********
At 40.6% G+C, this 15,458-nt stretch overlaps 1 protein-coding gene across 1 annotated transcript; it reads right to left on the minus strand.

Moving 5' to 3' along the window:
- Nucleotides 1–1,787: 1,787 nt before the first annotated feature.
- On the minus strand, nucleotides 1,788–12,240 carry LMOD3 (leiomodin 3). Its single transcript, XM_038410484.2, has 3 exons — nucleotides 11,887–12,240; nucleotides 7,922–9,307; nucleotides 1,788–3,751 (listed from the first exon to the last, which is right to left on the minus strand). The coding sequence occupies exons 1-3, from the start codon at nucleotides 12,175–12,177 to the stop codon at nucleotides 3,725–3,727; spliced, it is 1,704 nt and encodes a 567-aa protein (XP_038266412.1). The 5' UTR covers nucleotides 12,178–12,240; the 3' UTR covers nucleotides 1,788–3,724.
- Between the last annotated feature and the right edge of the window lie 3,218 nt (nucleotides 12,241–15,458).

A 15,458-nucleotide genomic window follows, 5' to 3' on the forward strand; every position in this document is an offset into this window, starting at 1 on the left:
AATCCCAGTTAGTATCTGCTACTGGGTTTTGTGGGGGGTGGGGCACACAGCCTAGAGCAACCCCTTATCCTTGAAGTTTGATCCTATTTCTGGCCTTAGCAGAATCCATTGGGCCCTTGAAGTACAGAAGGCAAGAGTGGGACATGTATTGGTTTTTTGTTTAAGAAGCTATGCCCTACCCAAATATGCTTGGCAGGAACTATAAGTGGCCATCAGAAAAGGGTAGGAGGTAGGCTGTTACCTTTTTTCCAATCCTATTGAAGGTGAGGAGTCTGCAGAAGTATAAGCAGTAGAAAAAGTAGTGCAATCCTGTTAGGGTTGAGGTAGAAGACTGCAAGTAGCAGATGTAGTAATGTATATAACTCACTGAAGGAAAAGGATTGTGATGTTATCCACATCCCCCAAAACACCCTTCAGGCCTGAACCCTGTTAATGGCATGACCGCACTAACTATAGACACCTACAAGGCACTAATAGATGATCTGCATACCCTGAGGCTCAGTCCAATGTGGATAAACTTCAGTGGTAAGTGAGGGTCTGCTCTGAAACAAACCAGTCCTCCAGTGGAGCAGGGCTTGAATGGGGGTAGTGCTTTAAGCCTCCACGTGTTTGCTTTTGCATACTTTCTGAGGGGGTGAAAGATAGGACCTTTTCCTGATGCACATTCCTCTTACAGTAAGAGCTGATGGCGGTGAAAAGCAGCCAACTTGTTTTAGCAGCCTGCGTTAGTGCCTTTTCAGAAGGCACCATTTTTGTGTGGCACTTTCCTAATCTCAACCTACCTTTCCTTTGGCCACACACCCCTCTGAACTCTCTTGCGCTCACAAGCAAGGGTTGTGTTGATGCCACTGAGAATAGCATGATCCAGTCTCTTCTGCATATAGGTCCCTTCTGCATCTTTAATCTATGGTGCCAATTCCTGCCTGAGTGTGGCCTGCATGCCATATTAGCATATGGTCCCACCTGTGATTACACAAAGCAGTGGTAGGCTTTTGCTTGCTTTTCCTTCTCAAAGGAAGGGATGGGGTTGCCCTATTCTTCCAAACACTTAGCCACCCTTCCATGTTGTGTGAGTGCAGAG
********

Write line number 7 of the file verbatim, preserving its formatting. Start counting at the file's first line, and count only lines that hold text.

AATCCCAGTTAGTATCTGCTACTGGGTTTTGTGGGGGGTGGGGCACACAGCCTAGAGCAACCCCTTATCCTTGAAGTTTGATCCTATTTCTGGCCTTAGCAGAATCCATTGGGCCCTTGAAGTACAGAAGGCAAGAGTGGGACATGTATTGGTTTTTTGTTTAAGAAGCTATGCCCTACCCAAATATGCTTGGCAGGAACTATAAGTGGCCATCAGAAAAGGGTAGGAGGTAGGCTGTTACCTTTTTTCCAATCCTATTGAAGGTGAGGAGTCTGCAGAAGTATAAGCAGTAGAAAAAGTAGTGCAATCCTGTTAGGGTTGAGGTAGAAGACTGCAAGTAGCAGATGTAGTAATGTATATAACTCACTGAAGGAAAAGGATTGTGATGTTATCCACATCCCCCAAAACACCCTTCAGGCCTGAACCCTGTTAATGGCATGACCGCACTAACTATAGACACCTACAAGGCACTAATAGATGATCTGCATACCCTGAGGCTCAGTCCAATGTGGATAAACTTCAGTGGTAAGTGAGGGTCTGCTCTGAAACAAACCAGTCCTCCAGTGGAGCAGGGCTTGAATGGGGGTAGTGCTTTAAGCCTCCACGTGTTTGCTTTTGCATACTTTCTGAGGGGGTGAAAGATAGGACCTTTTCCTGATGCACATTCCTCTTACAGTAAGAGCTGATGGCGGTGAAAAGCAGCCAACTTGTTTTAGCAGCCTGCGTTAGTGCCTTTTCAGAAGGCACCATTTTTGTGTGGCACTTTCCTAATCTCAACCTACCTTTCCTTTGGCCACACACCCCTCTGAACTCTCTTGCGCTCACAAGCAAGGGTTGTGTTGATGCCACTGAGAATAGCATGATCCAGTCTCTTCTGCATATAGGTCCCTTCTGCATCTTTAATCTATGGTGCCAATTCCTGCCTGAGTGTGGCCTGCATGCCATATTAGCATATGGTCCCACCTGTGATTACACAAAGCAGTGGTAGGCTTTTGCTTGCTTTTCCTTCTCAAAGGAAGGGATGGGGTTGCCCTATTCTTCCAAACACTTAGCCACCCTTCCATGTTGTGTGAGTGCAGAG